Hi! Managers: Wisdom from senior Thai business leaders

Economy May 23, 2012 00:00

By Jean-Francois Cousin

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In our series of interviews with inspiring leaders in this country, meet our first Thai guest, Chroong Kanjchanapoomi, managing director of Akzo Nobel Paints in Thailand. With operations in more than 80 countries and 55,000 employees, Akzo Nobel is the la



When it comes to leadership, what are you passionate about?

The very competitive nature of leadership gives me the buzz! I like to draw analogies between running a business and managing, coaching and leading a football club to success. As a coach – in business as in football – you unearth talent, develop players, help them reach their ultimate potential and, hopefully, they become stars along the way. And you work to make the team gel. Those are the fun parts of leadership for me.

It is important to understand that being a coach, or a manager, does not give you the right to tell your players to do anything, particularly when your team has lots of veterans. An example, which you may recall, happened with the coach of the French national team in the previous World Cup in South Africa and is a clear illustration of wrongly managing senior players. Some of the very experienced guys have seen many coaches, and could feel they were much better than their coach at knowing what to do. The veterans rebelled against him, and the outcome made history… as the team severely underperformed. It was a pity because the talents were all there, with players who are superstars in their professional leagues!

--What should leaders do most, to inspire their people?Three things:

1 Most great leaders I have come across are superb communicators, and speak in very simple terms, no jargon, no technicalities

2 Always explain your logic and thinking in a simple way. To inspire your people, have them understand, believe and buy into your ideas first; if they do, they’ll go all the way with you.

3 Listen and empathise, be genuine, not fake! Some people fake and that turns others off. You can’t be arrogant and pretend you know it all: collectively, the team is smarter than you. “None of us is as smart as all of us”, as a boss of mine said. So listen and believe that something important can pop-up from every conversation.

--What were defining moments in your growth as a leader?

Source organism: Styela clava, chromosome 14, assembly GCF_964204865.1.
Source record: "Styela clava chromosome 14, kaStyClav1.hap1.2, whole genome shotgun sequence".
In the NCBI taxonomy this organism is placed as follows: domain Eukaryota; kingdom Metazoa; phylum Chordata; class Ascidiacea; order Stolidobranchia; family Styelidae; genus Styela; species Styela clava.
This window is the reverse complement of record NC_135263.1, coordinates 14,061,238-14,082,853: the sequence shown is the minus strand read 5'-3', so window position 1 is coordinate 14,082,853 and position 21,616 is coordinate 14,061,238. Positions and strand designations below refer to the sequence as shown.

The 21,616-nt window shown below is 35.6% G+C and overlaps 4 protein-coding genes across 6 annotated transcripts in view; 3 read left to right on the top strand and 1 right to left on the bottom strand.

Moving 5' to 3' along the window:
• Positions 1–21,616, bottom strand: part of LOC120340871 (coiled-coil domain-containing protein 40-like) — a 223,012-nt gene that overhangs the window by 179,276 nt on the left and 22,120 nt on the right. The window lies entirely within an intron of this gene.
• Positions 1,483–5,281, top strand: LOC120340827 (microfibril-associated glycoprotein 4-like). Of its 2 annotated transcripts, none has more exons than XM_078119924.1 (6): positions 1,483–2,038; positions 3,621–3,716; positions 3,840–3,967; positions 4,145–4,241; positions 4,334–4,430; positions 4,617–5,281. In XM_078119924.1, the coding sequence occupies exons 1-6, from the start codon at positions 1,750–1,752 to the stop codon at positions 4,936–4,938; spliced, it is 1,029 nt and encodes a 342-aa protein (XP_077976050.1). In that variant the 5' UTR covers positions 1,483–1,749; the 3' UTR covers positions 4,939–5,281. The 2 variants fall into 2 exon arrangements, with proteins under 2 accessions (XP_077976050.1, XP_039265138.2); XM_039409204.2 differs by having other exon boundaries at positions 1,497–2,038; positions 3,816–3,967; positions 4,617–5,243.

The first one was in 2001 when I was appointed the chief executive of Shell Autoserv, a car-servicing fast-fit retail business. I had done a lot of strategic thinking in my previous jobs, and could occasionally be labelled as “too strategic”, “thinking like a consultant”, “head in the clouds”…. So being given the operational responsibility of 60 retail branches and 900 people was really a great jump for me… And – funny enough – some people now say I am too operational, not strategic enough! 

The second defining moment was my first year here, as managing director of Akzo Nobel, formerly known as ICI Paints. I took on a very good business, with opportunities to accelerate its growth and make it an even better one. I had to refine performance-management, in a context where my people knew a lot more about the paints category than me. It was very similar to being a coach in his first year with a new team: making hard choices about buying new players, promoting from the “academy” and selling some veterans. Making choices about people are the toughest decisions. You must do it objectively and in a compassionate way.

--What did you learn from your toughest challenges so far?

The two economic crises in Thailand, in 1997 and 2009, were tough enough! In 1997, I was running a start-up, innovative “loyalty agency” (a multi-party programme called ‘Smart Bonus’, where customers can collect points by shopping at different stores) and we had to fight for survival. I learnt that cash is king, more than anything else.

Another lesson I got is that when you have to turn around an under-performing business, you have to cut your losses – through both assets and people –, as difficult as this may be. And you have to lead by engaging people, take them with you, inspire them, communicate in simple terms – face-to-face, not through emails! Fancy strategies are not enough.

--What advice would you like to give to managers?

To Thais working in a multinational company, I advise you to learn how to blend-in your Thainess with the corporate culture; integrate Western objectivity and assertiveness with Thai harmony, seniority and diplomacy. Worry less about your face, and you will be very successful. Don’t become too Western, or your fellow Thais will think of you differently; don’t remain “too Thai” either.

For foreigners, all the same: learn how to blend-in your own culture and values with the local ones. Don’t attempt to change a country’s culture.

--What are the top-three skills you would advice managers to excel at?

1 Have a core functional discipline, where you grow from strength to strength (in analogy with a being a superb striker, winger, midfielder or a defender in football!), so that coaches and players recognise you as valuable. For me, it is finance, the “language of business” which is my personal bias.

2 Develop influencing skills, upwards, sideways and downwards. We all find out that the more we move up, the more we have to influence upwards and sideways.

3 Grow coaching skills, to get the best out of people around you. Listen, ask questions and have people come up with answers themselves. That’s extremely important when you are leader, because you cannot be the best at every job and your people are not necessarily the smartest, yet you must get the best out of them.

Jean-Francois Cousin is an accredited executive coach (www.1-2-win.net) and the former managing director of a Fortune-500 company in Thailand. Follow his articles in Hi! Managers every fourth Wednesday of the month.